Alzheimer’s disease and other dementias are progressive. Caregivers should learn as much as possible about their care recipient’s illness. The more the caregiver understands, the more effective their care will be. Acknowledge that specialized care, like memory care, may be expected in the future.
- Practice Self-Care
Invest in self-care activities. Caregivers are encouraged to make time to exercise, eat nutritiously, and enjoy quality sleep each night. A healthy, well-rested caregiver is an effective caregiver. Make plans to spend time with friends and family to maintain important social ties.
- Embrace Feelings
Accept that negative feelings, like guilt, frustration, and anger, will arise during the extended course of caregiving. These feelings toward care responsibilities or the care recipient are normal and do not mean that a caregiver is a bad person or an ineffective caregiver.
- Utilize Support
Caregivers should not go at it alone. Joining a support group for caregivers opens the door to greater understanding and compassion for themselves and their care recipient. Group members share tips and advice, helping other caregivers manage stress, locate resources, and reduce feelings of isolation.
Additional forms of support include day centers for seniors. Activities at a day center are designed to keep aging people engaged in a safe environment. They enjoy numerous opportunities throughout the day to socialize and stay active. The caregiver has a chance to make time for self-care.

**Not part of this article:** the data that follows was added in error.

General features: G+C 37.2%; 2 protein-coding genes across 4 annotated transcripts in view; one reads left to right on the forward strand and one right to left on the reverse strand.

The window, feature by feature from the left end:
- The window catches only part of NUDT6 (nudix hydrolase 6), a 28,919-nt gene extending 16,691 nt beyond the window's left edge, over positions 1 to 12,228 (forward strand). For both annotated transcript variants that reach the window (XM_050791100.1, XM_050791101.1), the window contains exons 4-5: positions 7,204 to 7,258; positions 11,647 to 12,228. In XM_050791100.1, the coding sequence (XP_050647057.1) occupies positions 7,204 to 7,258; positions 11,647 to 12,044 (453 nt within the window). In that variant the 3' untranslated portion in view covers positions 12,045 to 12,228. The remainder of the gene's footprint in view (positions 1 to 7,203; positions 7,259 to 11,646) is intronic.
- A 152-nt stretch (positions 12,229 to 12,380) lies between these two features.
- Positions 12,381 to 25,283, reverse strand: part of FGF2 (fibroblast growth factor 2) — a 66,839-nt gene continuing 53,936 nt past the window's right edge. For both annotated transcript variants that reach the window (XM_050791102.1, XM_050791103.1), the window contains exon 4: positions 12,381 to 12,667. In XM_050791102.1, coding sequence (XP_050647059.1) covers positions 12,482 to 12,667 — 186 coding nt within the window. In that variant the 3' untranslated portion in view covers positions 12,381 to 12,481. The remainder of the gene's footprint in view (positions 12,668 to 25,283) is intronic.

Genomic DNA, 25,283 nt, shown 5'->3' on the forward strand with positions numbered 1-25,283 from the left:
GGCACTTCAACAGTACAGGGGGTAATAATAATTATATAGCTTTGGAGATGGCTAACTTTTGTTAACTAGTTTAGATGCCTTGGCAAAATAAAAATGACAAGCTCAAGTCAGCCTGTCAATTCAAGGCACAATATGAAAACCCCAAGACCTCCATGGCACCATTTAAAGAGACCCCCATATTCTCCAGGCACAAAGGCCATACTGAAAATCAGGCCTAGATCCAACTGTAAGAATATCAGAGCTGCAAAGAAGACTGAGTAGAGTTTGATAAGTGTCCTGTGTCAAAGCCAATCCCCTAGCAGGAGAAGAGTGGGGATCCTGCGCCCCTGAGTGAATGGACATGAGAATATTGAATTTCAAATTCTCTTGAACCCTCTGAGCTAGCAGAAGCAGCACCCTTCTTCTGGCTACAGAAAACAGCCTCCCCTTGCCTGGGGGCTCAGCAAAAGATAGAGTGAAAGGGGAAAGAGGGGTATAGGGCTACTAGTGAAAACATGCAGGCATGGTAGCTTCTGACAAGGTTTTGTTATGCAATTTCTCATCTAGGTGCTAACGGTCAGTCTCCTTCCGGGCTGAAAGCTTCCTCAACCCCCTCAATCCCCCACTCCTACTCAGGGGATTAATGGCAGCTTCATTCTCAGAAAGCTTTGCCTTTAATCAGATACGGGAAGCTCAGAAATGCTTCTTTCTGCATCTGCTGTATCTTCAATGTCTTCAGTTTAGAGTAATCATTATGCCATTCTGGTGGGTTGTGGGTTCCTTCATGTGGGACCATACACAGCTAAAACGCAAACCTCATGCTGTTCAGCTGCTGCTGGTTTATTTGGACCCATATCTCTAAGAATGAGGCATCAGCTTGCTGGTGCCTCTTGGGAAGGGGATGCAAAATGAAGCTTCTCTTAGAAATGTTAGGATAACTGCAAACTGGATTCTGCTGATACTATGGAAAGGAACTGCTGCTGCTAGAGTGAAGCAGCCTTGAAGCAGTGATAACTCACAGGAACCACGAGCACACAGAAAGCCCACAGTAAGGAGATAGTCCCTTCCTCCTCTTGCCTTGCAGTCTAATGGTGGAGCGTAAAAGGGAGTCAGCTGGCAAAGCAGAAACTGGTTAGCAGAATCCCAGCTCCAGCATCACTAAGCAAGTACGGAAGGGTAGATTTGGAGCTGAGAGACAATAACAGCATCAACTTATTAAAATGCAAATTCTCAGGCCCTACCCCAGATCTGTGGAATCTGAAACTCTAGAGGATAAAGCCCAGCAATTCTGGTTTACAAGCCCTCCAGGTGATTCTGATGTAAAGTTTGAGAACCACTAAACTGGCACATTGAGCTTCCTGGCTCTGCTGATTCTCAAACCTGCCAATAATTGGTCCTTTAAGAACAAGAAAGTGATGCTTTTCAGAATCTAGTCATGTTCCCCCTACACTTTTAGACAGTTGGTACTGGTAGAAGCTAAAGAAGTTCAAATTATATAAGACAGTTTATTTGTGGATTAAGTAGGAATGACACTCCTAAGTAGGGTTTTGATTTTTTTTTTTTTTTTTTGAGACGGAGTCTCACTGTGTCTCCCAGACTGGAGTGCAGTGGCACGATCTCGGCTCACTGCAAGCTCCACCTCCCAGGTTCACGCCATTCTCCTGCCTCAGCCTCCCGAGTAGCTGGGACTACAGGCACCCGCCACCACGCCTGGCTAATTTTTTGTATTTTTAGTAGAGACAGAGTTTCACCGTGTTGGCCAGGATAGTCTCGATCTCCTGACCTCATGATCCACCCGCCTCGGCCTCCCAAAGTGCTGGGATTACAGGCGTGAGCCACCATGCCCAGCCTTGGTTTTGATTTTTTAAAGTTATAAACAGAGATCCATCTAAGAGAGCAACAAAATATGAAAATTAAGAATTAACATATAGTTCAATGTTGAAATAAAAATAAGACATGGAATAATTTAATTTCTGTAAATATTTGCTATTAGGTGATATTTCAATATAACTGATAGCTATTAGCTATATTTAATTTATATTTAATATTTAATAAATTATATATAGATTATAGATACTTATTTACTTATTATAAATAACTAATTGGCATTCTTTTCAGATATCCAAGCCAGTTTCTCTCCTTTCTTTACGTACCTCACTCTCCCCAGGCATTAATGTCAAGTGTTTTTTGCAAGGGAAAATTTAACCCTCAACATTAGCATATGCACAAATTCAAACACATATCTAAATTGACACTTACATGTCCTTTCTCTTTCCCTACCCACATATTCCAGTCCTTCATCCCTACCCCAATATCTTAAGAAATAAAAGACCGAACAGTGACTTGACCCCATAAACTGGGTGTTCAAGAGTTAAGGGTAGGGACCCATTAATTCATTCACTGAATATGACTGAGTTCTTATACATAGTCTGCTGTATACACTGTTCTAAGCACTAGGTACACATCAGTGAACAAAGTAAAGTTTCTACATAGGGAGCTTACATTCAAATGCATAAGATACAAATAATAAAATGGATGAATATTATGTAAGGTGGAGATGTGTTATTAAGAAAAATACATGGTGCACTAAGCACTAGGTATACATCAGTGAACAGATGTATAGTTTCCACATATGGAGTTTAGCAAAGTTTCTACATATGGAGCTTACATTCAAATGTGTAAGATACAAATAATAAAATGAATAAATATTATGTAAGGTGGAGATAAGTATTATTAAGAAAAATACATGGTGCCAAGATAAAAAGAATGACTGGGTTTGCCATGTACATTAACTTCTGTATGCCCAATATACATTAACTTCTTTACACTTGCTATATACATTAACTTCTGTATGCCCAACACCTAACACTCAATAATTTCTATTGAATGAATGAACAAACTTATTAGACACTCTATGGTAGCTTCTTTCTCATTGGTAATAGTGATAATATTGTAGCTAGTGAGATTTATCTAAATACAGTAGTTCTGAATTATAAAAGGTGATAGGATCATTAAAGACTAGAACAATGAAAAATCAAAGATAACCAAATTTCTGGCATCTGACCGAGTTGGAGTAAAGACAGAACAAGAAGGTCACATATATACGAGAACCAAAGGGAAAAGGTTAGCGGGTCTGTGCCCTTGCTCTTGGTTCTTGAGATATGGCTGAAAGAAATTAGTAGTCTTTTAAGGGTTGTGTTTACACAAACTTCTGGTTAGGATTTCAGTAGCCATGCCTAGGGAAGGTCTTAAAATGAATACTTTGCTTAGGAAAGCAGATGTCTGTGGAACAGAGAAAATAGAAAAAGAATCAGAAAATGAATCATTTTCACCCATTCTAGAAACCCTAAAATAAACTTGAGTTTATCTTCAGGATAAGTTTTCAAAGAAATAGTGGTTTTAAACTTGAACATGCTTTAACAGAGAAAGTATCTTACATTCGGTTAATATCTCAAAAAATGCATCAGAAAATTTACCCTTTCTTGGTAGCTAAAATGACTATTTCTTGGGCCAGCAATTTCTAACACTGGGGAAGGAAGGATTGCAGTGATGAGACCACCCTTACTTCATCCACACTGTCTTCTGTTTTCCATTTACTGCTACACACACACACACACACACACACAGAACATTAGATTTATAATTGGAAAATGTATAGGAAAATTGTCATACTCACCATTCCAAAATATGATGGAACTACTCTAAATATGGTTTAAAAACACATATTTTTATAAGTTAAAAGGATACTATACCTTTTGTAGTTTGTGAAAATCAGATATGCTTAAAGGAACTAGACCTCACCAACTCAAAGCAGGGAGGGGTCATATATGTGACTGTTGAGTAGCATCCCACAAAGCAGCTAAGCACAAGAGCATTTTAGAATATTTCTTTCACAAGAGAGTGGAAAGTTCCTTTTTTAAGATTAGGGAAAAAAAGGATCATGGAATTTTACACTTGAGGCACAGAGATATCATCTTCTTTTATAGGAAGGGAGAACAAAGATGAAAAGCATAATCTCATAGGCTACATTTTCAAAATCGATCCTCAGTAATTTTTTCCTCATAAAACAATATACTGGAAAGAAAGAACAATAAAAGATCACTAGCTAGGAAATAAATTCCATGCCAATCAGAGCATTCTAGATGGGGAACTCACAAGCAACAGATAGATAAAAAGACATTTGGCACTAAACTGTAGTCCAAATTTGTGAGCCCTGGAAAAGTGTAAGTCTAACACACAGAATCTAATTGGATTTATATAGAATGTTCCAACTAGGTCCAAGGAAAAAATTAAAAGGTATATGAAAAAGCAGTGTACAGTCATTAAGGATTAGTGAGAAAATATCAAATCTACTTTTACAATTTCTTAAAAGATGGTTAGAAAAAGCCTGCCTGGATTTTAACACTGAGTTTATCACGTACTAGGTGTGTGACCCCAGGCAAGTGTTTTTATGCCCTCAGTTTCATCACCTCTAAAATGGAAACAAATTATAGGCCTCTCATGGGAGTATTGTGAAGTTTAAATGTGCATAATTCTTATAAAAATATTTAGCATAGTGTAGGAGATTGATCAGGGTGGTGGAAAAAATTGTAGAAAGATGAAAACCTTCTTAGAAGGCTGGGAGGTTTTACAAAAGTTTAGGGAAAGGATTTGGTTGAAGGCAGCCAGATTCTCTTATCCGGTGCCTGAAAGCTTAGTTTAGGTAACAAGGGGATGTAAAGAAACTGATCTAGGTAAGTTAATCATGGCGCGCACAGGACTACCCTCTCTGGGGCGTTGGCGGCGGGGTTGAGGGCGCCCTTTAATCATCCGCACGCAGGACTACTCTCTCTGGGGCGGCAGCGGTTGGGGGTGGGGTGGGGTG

Respite care from a home care agency is another resource for caregivers. Professional caregivers arrive at the home to pick up care responsibilities where the family caregiver leaves off. Care thereby proceeds without interruption. Caregivers take these few hours or days to relax and recuperate.
Families interested in non-medical home health care for an elderly loved one have plenty of options at Assisting Hands Home Care. Our reputable agency supports the daily needs of seniors. Professional caregivers help aging care recipients with all the activities of daily living in the comfort of home.
Typical responsibilities our caregivers undertake include medication reminders, light housekeeping, and grocery shopping. We prepare nutritious meals and ensure the senior stays hydrated. Our care services include safe transportation around the community, such as to doctors’ appointments or senior centers.
We are also an invaluable source of companionship. Our friendly caregivers engage seniors socially by initiating conversations, playing board games or cards, and taking them on supervised outings. Regular socialization deters the loneliness and isolation elderly individuals are vulnerable to feeling.
Home care services should be integrated into a family caregiver’s care plan. Assisting Hands Home Care offers flexible care options, such as respite care, live-in care, 24-hour care, and post-surgical care. Using our respite care services can significantly decrease a family caregiver’s likelihood of burnout.
When you and your elderly loved one are ready for extra support at home, choose Assisting Hands Home Care. Our home care is an important resource for families and seniors living in Collegeville, King of Prussia, Limerick, Norristown, West Norriton, Pennsylvania, and the surrounding communities. Call us at (610) 795-2896 to schedule your free in-home consult today.